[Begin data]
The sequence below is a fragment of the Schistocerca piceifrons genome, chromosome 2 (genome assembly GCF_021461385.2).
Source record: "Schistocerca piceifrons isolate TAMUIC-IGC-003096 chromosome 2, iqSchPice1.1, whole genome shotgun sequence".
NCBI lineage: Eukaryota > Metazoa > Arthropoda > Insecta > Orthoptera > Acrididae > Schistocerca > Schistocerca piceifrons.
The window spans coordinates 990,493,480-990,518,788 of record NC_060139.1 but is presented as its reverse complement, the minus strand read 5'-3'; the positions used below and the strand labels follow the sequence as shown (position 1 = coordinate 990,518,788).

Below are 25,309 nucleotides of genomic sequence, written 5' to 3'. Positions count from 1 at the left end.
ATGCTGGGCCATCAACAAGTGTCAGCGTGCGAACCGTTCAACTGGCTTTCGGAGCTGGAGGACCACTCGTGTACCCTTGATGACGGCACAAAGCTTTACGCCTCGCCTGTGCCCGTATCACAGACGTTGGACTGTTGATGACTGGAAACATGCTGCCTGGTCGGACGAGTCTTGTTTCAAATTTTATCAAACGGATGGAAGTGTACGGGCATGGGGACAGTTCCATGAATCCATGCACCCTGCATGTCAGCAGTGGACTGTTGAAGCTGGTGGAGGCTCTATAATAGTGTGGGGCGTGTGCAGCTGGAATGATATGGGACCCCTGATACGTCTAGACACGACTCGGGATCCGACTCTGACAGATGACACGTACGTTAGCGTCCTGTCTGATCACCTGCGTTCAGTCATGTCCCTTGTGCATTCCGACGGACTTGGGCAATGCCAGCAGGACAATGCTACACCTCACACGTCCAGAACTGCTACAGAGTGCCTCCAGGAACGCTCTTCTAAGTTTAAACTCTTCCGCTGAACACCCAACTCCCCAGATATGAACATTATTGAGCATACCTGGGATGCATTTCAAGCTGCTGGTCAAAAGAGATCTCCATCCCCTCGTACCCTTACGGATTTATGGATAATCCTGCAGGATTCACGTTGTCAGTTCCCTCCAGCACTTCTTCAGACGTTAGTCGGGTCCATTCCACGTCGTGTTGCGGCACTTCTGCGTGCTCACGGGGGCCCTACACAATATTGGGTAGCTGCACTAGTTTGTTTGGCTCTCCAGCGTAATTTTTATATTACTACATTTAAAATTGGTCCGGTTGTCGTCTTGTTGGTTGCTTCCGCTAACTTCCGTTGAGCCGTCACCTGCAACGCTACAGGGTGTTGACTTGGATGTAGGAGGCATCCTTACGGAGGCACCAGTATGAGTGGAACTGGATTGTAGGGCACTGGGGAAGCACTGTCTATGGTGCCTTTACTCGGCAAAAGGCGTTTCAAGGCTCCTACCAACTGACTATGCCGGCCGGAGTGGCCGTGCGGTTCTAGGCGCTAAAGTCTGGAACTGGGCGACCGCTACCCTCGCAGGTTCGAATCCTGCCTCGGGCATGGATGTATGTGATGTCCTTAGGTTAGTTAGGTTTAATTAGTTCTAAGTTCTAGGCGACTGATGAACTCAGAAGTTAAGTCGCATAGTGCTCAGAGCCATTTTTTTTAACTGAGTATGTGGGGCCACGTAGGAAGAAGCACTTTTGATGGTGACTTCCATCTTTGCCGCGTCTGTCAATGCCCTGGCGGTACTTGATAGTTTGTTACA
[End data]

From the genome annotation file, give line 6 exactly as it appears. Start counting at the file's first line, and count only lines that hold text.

ATGCTGGGCCATCAACAAGTGTCAGCGTGCGAACCGTTCAACTGGCTTTCGGAGCTGGAGGACCACTCGTGTACCCTTGATGACGGCACAAAGCTTTACGCCTCGCCTGTGCCCGTATCACAGACGTTGGACTGTTGATGACTGGAAACATGCTGCCTGGTCGGACGAGTCTTGTTTCAAATTTTATCAAACGGATGGAAGTGTACGGGCATGGGGACAGTTCCATGAATCCATGCACCCTGCATGTCAGCAGTGGACTGTTGAAGCTGGTGGAGGCTCTATAATAGTGTGGGGCGTGTGCAGCTGGAATGATATGGGACCCCTGATACGTCTAGACACGACTCGGGATCCGACTCTGACAGATGACACGTACGTTAGCGTCCTGTCTGATCACCTGCGTTCAGTCATGTCCCTTGTGCATTCCGACGGACTTGGGCAATGCCAGCAGGACAATGCTACACCTCACACGTCCAGAACTGCTACAGAGTGCCTCCAGGAACGCTCTTCTAAGTTTAAACTCTTCCGCTGAACACCCAACTCCCCAGATATGAACATTATTGAGCATACCTGGGATGCATTTCAAGCTGCTGGTCAAAAGAGATCTCCATCCCCTCGTACCCTTACGGATTTATGGATAATCCTGCAGGATTCACGTTGTCAGTTCCCTCCAGCACTTCTTCAGACGTTAGTCGGGTCCATTCCACGTCGTGTTGCGGCACTTCTGCGTGCTCACGGGGGCCCTACACAATATTGGGTAGCTGCACTAGTTTGTTTGGCTCTCCAGCGTAATTTTTATATTACTACATTTAAAATTGGTCCGGTTGTCGTCTTGTTGGTTGCTTCCGCTAACTTCCGTTGAGCCGTCACCTGCAACGCTACAGGGTGTTGACTTGGATGTAGGAGGCATCCTTACGGAGGCACCAGTATGAGTGGAACTGGATTGTAGGGCACTGGGGAAGCACTGTCTATGGTGCCTTTACTCGGCAAAAGGCGTTTCAAGGCTCCTACCAACTGACTATGCCGGCCGGAGTGGCCGTGCGGTTCTAGGCGCTAAAGTCTGGAACTGGGCGACCGCTACCCTCGCAGGTTCGAATCCTGCCTCGGGCATGGATGTATGTGATGTCCTTAGGTTAGTTAGGTTTAATTAGTTCTAAGTTCTAGGCGACTGATGAACTCAGAAGTTAAGTCGCATAGTGCTCAGAGCCATTTTTTTTAACTGAGTATGTGGGGCCACGTAGGAAGAAGCACTTTTGATGGTGACTTCCATCTTTGCCGCGTCTGTCAATGCCCTGGCGGTACTTGATAGTTTGTTACA